New Brunswick

Grand Falls mayor predicts lost Dr. Oetker jobs will be replaced quickly

As 180 employees ponder what they'll do when Dr. Oetker closes its Grand Falls-area pizza-making plant, the mayor is confident at least 50 new local jobs will turn up in time.

Minister, MLA meet local mayors to brainstorm solutions

Dr. Oetker is closing its Saint-Andre plant near Grand Falls in May and will be moving 70 per cent of its manufacturing to the company's plant in London, Ont. (Andrew Lupton/CBC)

As 180 employees ponder what they'll do when Dr. Oetker closes its Grand Falls-area pizza-making plant, the mayor is confident at least 50 new local jobs will turn up in time.

"It would not surprise me at all that by the time these folks are out of a job, something will pop up for them," Mayor Marcel Deschênes told Information Morning Fredericton.

"We are resilient."

Citing a challenging retail food market, Dr. Oetker has announced that in May, it will close the plant in Saint-André, outside Grand Falls, and move most of the production to London, Ont. The rest will go to Lodi, N.J.

Marcel Deschênes, mayor of Grand Falls, calls the loss of the 180 jobs is a 'huge blow to the community.' (Shane Fowler/CBC News)

"It's just a business decision, one that is hard to swallow," Deschênes said. 

"There's never a good time to lose a job."

The company promised severance packages and a $4 million community fund to help with retraining and to soften the blow to the town.

Treasury Board President Roger Melanson says the province will do everything it can to help the Grand Falls area. (CBC News)

Treasury Board President Roger Melanson described the job losses as a "very difficult situation for the Grand Falls area."

"It is unfortunate, we do want to help as much as we can, the employees being affected," he said. 

Local politicians brainstorm solutions 

Labour Minister Gilles LePage and local MLA Chuck Chiasson met with community leaders on Wednesday to see how government could help employees make the transition to other work. 

"My department's focus is on the employees right now," LePage said after the meeting.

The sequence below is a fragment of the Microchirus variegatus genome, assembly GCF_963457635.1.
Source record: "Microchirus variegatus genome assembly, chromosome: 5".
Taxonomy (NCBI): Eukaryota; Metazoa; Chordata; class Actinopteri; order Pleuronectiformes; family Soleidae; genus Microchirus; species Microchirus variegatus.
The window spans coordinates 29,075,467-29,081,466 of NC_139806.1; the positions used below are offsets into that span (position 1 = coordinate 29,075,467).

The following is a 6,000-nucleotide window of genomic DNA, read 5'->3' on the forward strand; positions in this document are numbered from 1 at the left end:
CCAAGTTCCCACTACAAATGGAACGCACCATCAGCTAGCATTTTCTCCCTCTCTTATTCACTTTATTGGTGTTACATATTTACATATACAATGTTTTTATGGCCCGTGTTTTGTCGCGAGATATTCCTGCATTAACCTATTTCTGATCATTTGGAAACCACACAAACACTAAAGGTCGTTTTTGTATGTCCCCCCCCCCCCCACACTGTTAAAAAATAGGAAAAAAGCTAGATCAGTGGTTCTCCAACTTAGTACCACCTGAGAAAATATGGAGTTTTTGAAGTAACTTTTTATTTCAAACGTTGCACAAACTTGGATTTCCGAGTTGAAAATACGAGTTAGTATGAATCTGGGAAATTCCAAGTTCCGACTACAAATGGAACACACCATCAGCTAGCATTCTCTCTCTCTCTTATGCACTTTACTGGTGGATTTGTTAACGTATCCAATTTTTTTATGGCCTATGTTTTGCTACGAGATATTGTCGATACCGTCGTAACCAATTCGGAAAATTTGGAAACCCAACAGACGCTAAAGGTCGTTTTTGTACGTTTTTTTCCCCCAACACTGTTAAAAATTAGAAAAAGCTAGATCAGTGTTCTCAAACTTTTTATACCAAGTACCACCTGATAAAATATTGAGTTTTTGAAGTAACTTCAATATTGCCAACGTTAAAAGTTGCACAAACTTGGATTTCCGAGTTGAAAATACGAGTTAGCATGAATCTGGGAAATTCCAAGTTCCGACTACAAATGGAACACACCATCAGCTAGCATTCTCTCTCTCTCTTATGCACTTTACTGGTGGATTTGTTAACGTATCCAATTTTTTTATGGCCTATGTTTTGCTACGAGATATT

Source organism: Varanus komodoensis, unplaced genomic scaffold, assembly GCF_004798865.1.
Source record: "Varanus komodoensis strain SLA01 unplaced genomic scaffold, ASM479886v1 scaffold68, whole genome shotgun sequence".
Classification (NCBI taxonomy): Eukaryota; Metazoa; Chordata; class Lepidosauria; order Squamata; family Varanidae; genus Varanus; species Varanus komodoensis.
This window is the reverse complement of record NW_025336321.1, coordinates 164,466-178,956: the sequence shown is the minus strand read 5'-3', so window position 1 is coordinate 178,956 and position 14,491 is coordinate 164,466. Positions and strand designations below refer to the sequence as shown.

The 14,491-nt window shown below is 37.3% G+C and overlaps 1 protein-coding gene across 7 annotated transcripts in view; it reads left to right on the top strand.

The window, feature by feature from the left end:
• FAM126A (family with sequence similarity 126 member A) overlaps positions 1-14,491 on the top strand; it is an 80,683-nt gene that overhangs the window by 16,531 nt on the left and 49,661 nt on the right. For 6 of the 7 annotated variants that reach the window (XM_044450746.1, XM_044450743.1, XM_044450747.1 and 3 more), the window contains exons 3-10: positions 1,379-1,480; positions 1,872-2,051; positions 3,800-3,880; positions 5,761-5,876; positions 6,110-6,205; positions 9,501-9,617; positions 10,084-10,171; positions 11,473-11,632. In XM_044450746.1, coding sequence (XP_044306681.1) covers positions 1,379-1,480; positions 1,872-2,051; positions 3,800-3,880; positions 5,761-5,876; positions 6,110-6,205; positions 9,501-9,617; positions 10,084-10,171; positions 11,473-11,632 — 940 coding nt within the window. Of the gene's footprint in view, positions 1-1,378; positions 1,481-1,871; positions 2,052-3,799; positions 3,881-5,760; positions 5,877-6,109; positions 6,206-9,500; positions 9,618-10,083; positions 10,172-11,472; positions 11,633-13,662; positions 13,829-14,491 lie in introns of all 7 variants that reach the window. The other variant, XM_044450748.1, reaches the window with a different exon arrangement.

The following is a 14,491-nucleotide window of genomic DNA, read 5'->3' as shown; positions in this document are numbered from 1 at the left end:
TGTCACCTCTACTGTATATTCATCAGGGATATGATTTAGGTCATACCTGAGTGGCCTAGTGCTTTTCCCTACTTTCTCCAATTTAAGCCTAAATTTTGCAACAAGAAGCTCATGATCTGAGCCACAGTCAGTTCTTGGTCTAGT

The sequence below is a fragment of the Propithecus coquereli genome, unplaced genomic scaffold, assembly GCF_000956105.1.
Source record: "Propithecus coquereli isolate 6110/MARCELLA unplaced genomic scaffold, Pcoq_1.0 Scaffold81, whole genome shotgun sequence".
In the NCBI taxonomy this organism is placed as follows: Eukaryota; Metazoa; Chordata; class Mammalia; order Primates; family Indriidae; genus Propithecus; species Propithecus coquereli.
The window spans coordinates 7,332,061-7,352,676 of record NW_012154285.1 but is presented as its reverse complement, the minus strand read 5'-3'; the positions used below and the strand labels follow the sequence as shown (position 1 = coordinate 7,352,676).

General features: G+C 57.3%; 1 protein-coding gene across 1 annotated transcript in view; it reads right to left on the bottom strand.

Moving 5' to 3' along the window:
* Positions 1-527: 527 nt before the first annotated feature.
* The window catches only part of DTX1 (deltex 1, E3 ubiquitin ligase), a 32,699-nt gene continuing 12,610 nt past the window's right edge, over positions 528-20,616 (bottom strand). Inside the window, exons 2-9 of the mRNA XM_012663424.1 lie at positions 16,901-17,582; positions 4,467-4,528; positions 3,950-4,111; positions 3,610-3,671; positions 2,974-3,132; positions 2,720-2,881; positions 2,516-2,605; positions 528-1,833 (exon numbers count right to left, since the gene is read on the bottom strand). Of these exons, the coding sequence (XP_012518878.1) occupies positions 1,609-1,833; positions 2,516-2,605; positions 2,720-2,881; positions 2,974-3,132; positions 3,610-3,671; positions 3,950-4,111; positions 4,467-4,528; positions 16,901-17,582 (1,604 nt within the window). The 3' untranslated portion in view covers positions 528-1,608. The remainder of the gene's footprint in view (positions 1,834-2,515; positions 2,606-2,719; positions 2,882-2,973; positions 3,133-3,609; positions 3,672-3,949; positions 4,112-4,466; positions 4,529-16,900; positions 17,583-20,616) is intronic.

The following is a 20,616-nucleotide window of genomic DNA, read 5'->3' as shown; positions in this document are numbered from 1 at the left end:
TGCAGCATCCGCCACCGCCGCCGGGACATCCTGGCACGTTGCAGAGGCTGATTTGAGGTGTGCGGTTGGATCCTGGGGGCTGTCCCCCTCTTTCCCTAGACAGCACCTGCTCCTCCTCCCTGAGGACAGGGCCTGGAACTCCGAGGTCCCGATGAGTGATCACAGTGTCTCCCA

"What we're telling all employees is that we're here, we've got their back."

Political leaders gathered in Grand Falls on Wednesay, including, from left, Labour Minister Gilles LePage, Saint-André Mayor Marcel Levesque, Victoria-La Vallée MLA Chuck Chiasson and Grand Falls Mayor Marcel Deschênes.

Chiasson said the group discussed options for helping the affected employees find work, including retraining and trying to attract new businesses to the area. 

Community leaders are hopeful the town can overcome the setback and "make lemonade out of this lemon we've been given," he said.

Cécile Van Zandijcke, Dr. Oetker's executive vice-president, said the company has started meeting with each employee individually to discuss what's needed to move forward.  

In a small community, there's a lot of tweaking that needs to be done to get them back in the workforce.-Marcel  Deschênes , mayor of Grand Falls

"At Dr. Oetker we are focused 100 per cent on our employees at Grand Falls," she said.

Van Zandijcke said preliminary discussions with Mayor Deschênes and provincial and federal officials were also held.

"All of these conversations have been co-operative and productive and we look forward to continuing this important work."

Grand Falls and Saint-André sit in a region between Edmundston and Woodstock that has shown the lowest unemployment rate in the province in recent months, according to Statistics Canada.

Deschênes said he is going to do everything possible to get the Dr. Oetker employees back in the workforce after the closure. 

"These are people that I've known for years that have been working there," he said. "They contribute to our economy."

Getting back into the workforce 

He said he's already been in touch with an employer in the area who will need about 50 additional workers in the spring. He would not identify the company but said a list of jobs will be coming out.

About 20 per cent of Dr. Oetker's workforce in Grand Falls is on the verge of retirement, Deschênes said.

The planned closure has nothing to do with the quality of the product coming out of Grand Falls but with the competitive  conditions in the industry, he said.

The company promised severance packages and a $4 million community fund to help with retraining and to soften the blow to the area. (Shane Fowler/CBC New Brunswick)

"They had to invest quite a bit of money in their equipment … at the end of the day they felt it was better to invest in their London plant than do so in the Grand Falls plant."

In its announcement of the closure, the company said the retail food climate has become "increasingly challenging" in recent years in terms of price and costs.

Dr. Oetker had worldwide sales of $3 billion in 2016, according to its website. 

"In a small community, there's a lot of tweaking that needs to be done to get them back in the workforce," Deschênes said.

"My heart goes out to all the employees and their families."

Corrections

  • Earlier versions of this story incorrectly placed the Dr. Oetker plant in Grand Falls when, in fact, it's in Saint-André next door.
    Feb 05, 2018 1:53 PM AT

With files from Shane Fowler and Nathalie Sturgeon